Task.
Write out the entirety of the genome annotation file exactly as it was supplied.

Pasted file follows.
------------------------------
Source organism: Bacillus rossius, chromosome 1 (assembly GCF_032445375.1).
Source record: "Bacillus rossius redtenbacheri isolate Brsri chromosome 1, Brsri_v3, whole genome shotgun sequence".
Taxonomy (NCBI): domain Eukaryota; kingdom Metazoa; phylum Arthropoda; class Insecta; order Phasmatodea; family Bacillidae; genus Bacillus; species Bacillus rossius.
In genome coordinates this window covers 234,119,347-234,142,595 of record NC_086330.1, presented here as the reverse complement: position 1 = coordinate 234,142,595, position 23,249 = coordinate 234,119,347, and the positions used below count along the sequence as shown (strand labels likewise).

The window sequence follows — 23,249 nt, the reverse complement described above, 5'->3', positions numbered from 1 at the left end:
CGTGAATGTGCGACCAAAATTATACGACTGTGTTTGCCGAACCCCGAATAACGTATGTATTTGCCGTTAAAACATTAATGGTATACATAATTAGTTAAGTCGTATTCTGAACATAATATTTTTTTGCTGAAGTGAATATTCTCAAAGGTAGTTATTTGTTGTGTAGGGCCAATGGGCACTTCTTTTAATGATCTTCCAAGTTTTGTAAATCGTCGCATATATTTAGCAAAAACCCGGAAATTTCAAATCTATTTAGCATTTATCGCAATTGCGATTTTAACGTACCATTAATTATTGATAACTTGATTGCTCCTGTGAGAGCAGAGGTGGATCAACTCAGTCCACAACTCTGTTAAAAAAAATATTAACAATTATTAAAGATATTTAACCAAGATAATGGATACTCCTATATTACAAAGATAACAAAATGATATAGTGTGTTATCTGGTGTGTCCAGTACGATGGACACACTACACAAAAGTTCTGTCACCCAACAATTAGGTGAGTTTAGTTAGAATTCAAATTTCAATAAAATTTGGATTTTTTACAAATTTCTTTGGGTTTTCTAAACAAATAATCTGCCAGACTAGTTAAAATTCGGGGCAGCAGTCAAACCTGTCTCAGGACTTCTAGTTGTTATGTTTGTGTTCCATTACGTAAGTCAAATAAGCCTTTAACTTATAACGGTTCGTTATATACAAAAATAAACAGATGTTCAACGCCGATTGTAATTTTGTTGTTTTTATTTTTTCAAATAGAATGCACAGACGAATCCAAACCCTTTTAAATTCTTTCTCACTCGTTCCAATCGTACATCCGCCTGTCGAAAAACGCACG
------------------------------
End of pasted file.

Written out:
Source organism: Bacillus rossius, chromosome 1 (assembly GCF_032445375.1).
Source record: "Bacillus rossius redtenbacheri isolate Brsri chromosome 1, Brsri_v3, whole genome shotgun sequence".
Taxonomy (NCBI): domain Eukaryota; kingdom Metazoa; phylum Arthropoda; class Insecta; order Phasmatodea; family Bacillidae; genus Bacillus; species Bacillus rossius.
In genome coordinates this window covers 234,119,347-234,142,595 of record NC_086330.1, presented here as the reverse complement: position 1 = coordinate 234,142,595, position 23,249 = coordinate 234,119,347, and the positions used below count along the sequence as shown (strand labels likewise).

The window sequence follows — 23,249 nt, the reverse complement described above, 5'->3', positions numbered from 1 at the left end:
CGTGAATGTGCGACCAAAATTATACGACTGTGTTTGCCGAACCCCGAATAACGTATGTATTTGCCGTTAAAACATTAATGGTATACATAATTAGTTAAGTCGTATTCTGAACATAATATTTTTTTGCTGAAGTGAATATTCTCAAAGGTAGTTATTTGTTGTGTAGGGCCAATGGGCACTTCTTTTAATGATCTTCCAAGTTTTGTAAATCGTCGCATATATTTAGCAAAAACCCGGAAATTTCAAATCTATTTAGCATTTATCGCAATTGCGATTTTAACGTACCATTAATTATTGATAACTTGATTGCTCCTGTGAGAGCAGAGGTGGATCAACTCAGTCCACAACTCTGTTAAAAAAAATATTAACAATTATTAAAGATATTTAACCAAGATAATGGATACTCCTATATTACAAAGATAACAAAATGATATAGTGTGTTATCTGGTGTGTCCAGTACGATGGACACACTACACAAAAGTTCTGTCACCCAACAATTAGGTGAGTTTAGTTAGAATTCAAATTTCAATAAAATTTGGATTTTTTACAAATTTCTTTGGGTTTTCTAAACAAATAATCTGCCAGACTAGTTAAAATTCGGGGCAGCAGTCAAACCTGTCTCAGGACTTCTAGTTGTTATGTTTGTGTTCCATTACGTAAGTCAAATAAGCCTTTAACTTATAACGGTTCGTTATATACAAAAATAAACAGATGTTCAACGCCGATTGTAATTTTGTTGTTTTTATTTTTTCAAATAGAATGCACAGACGAATCCAAACCCTTTTAAATTCTTTCTCACTCGTTCCAATCGTACATCCGCCTGTCGAAAAACGCACG